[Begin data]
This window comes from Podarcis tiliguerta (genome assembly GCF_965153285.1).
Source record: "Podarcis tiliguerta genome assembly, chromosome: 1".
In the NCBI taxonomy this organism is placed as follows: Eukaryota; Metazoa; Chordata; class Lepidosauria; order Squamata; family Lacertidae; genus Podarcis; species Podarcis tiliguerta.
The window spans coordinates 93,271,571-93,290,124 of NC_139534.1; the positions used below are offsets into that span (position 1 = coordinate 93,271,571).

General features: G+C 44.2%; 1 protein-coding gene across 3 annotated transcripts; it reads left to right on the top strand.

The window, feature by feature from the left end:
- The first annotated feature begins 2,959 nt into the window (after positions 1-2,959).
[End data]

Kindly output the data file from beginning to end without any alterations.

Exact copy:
This window comes from Podarcis tiliguerta (genome assembly GCF_965153285.1).
Source record: "Podarcis tiliguerta genome assembly, chromosome: 1".
In the NCBI taxonomy this organism is placed as follows: Eukaryota; Metazoa; Chordata; class Lepidosauria; order Squamata; family Lacertidae; genus Podarcis; species Podarcis tiliguerta.
The window spans coordinates 93,271,571-93,290,124 of NC_139534.1; the positions used below are offsets into that span (position 1 = coordinate 93,271,571).

General features: G+C 44.2%; 1 protein-coding gene across 3 annotated transcripts; it reads left to right on the top strand.

The window, feature by feature from the left end:
- The first annotated feature begins 2,959 nt into the window (after positions 1-2,959).